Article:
This is an extended analysis of a prospective single-center masked randomized placebo-controlled trial to study the effect of the ACE-inhibitor captopril on the development of kidney injury or lung death after HSCT using preparative regimens that include TBI.
The study protocol was as detailed previously (8). Study drug, captopril or placebo, was not started until marrow engraftment had occurred. This timing was based on experimental studies in which a delayed start of captopril could mitigate radiation nephropathy (9). Adults and children receiving myeloablative TBI were included. Use and doses of the study drug were as described (8).
HSCT, including preparative regimens, TBI, graft versus host disease (GVHD) prophylaxis, and supportive care was performed according to the protocols and standard institutional guidelines of the Adult and Pediatric BMT programs of the Medical College of Wisconsin. Institutional Review Board (IRB) approval has been maintained throughout this study. Chemo-irradiation conditioning was done as described in Lawton et al (10). The standard TBI dose was 14 Gy, in nine fractions equally weighted, AP/PA, over three days, using a dose rate of 8 to 20 cGy/minute and with at least four hours between fractions. Kidney shielding reduced the total kidney dose to 9.8 Gy. Lung shielding reduced the delivered lung dose to 5 to 7 Gy (11). GVHD prophylaxis used cyclosporin in almost all cases. Two patients received tacrolimus, one in each arm. Three had no calcineurin inhibitor use, two in the captopril arm, and one in the placebo arm.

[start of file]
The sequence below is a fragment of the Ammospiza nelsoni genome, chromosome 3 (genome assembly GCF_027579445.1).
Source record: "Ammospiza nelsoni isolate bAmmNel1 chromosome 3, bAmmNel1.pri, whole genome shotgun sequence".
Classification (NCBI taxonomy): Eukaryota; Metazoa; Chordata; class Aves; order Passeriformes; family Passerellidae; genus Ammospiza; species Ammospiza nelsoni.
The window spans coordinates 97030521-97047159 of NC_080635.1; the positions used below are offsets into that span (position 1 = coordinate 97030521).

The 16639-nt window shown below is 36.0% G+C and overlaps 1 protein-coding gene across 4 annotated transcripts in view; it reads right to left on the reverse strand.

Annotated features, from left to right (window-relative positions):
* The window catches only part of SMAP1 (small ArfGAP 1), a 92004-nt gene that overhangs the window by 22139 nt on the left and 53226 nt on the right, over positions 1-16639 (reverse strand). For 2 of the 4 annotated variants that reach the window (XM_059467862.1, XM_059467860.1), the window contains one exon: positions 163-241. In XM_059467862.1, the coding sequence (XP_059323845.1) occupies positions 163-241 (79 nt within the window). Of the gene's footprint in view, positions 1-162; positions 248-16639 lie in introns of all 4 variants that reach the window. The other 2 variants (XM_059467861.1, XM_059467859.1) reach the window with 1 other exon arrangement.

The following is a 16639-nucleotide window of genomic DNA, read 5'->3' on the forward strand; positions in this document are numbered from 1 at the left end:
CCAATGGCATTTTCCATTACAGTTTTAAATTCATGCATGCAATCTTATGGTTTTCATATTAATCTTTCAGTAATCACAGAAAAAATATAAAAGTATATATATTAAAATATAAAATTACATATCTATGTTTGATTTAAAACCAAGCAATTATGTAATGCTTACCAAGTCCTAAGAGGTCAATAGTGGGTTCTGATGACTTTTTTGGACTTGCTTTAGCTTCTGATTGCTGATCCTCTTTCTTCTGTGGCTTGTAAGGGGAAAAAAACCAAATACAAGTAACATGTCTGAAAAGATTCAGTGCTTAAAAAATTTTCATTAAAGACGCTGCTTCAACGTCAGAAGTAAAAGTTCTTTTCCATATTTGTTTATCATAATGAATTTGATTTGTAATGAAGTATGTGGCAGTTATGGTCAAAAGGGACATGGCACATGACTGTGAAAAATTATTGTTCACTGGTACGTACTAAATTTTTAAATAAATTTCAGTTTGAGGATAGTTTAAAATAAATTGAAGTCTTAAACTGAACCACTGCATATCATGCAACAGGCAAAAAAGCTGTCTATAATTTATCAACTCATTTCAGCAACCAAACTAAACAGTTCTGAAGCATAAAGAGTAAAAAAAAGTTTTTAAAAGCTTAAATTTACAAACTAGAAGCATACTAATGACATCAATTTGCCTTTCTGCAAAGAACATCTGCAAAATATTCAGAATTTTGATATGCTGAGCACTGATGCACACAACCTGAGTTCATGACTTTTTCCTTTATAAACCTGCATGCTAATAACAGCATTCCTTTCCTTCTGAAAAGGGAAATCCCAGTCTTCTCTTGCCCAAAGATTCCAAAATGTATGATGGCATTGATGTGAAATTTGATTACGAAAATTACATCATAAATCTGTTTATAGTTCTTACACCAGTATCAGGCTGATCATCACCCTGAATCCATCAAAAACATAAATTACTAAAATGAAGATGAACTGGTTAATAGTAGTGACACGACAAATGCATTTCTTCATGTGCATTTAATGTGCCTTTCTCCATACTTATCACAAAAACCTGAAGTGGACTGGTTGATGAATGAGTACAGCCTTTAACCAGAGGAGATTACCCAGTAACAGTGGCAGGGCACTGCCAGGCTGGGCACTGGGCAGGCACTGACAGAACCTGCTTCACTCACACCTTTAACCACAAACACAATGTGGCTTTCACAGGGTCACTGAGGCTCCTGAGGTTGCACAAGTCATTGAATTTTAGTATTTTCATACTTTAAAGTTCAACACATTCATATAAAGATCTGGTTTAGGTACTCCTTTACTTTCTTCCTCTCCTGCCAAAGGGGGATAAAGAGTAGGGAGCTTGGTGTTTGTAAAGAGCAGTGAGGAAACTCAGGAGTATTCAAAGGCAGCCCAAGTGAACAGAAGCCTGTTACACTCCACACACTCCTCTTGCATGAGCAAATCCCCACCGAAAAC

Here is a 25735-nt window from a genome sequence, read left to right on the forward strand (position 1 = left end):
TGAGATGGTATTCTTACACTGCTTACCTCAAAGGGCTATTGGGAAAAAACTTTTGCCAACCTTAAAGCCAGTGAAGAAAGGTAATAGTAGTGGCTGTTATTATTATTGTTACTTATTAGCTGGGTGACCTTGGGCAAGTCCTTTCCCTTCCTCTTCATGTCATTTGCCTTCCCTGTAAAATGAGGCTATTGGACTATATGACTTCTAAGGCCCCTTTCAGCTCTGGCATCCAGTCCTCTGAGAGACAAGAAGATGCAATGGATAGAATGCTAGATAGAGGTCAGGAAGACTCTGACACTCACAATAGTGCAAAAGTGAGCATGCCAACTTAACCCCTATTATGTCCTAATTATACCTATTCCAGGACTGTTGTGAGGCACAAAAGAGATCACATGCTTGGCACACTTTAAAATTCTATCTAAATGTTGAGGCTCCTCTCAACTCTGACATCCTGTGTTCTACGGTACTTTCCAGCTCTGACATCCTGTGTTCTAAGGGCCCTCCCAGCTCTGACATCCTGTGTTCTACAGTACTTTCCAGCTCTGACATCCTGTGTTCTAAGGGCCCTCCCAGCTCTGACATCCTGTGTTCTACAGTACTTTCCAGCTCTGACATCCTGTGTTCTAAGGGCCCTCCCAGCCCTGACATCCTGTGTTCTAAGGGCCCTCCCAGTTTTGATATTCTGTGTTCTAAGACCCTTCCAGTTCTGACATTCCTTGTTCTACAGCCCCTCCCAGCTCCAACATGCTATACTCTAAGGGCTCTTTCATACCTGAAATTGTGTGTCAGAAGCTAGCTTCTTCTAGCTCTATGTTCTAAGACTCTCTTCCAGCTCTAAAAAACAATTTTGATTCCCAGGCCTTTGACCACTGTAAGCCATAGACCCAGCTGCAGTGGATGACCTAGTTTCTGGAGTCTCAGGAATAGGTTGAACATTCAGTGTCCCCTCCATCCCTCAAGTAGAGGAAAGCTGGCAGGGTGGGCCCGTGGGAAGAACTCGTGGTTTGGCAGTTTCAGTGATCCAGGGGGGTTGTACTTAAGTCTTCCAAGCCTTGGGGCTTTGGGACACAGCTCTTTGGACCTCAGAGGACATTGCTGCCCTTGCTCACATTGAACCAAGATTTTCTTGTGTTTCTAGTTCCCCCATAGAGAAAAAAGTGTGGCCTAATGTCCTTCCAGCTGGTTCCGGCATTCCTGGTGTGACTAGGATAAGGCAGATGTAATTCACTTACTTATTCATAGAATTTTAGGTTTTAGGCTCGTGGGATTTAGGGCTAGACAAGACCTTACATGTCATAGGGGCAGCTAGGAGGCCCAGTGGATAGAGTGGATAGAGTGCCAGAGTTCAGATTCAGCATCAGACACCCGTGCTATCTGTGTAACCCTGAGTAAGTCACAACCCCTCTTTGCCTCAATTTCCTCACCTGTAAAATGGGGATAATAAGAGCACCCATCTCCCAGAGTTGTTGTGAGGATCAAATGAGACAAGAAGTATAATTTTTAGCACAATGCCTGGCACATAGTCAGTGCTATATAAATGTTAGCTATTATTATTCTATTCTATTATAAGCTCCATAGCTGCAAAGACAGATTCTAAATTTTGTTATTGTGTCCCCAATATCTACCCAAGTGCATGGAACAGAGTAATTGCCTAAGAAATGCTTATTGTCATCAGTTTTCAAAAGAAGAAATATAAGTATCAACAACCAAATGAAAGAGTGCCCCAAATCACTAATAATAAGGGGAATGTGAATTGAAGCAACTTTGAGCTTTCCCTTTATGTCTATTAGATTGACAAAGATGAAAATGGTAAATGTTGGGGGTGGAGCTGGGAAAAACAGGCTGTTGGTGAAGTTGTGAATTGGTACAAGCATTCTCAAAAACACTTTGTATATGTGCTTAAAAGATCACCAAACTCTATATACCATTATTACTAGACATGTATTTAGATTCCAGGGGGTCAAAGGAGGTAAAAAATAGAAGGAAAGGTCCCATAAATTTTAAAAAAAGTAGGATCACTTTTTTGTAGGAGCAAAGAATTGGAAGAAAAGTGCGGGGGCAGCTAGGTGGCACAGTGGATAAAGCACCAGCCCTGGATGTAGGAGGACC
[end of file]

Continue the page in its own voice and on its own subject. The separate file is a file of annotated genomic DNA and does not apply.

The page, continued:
If a patient in the control or captopril arm became hypertensive (three consecutive readings greater than 140/80 mmHg in adults, and greater than 120/80 in children) after HSCT, anti-hypertensive drugs could be used that were not ACE inhibitors or angiotensin II blockers. Study drug could be stopped, according to the preference of the treating physician.
If a patient became hypotensive (systolic blood pressure ≤ 100 mmHg) during follow-up, the study drug was withheld temporarily, and then restarted as tolerated.
For azotemia (defined as a doubling of the baseline plasma creatinine or plasma creatinine ≥ 2.5 mg/dl), the study drug was withheld temporarily at the discretion of the treating physician.
Records for pulmonary function tests including FEV1 (forced expiratory volume in one second), FVC (forced vital capacity) and DLCO (diffusion capacity for carbon monoxide) were examined for the pre and post HSCT time points. The FEV1 measures airway flow, the FVC measures lung volume, and the DLCO measures gas exchange across the alveoli. Values for patients up to 6 months before HSCT were included as pre-values if none were available immediately pre-transplant. When several post values were available, the value closest to 1 year after transplant was chosen. The range of time for post values after HSCT was 6 months to 3 years. All data are expressed as percent of reference values.
Long-term patient survival was assessed by use of hospital and clinic records, and in addition by use of the National Death Index (NDI). The latter was queried for all subjects in this study, through December 31, 2008.
The BMT nephropathy syndrome is defined as azotemia (doubling of base-line serum creatinine or a >50% decrease in the glomerular filtration rate (GFR)), hypertension and anemia after HSCT in the absence of any other identifiable cause of kidney malfunction and in the absence of nephrotoxic drugs (2).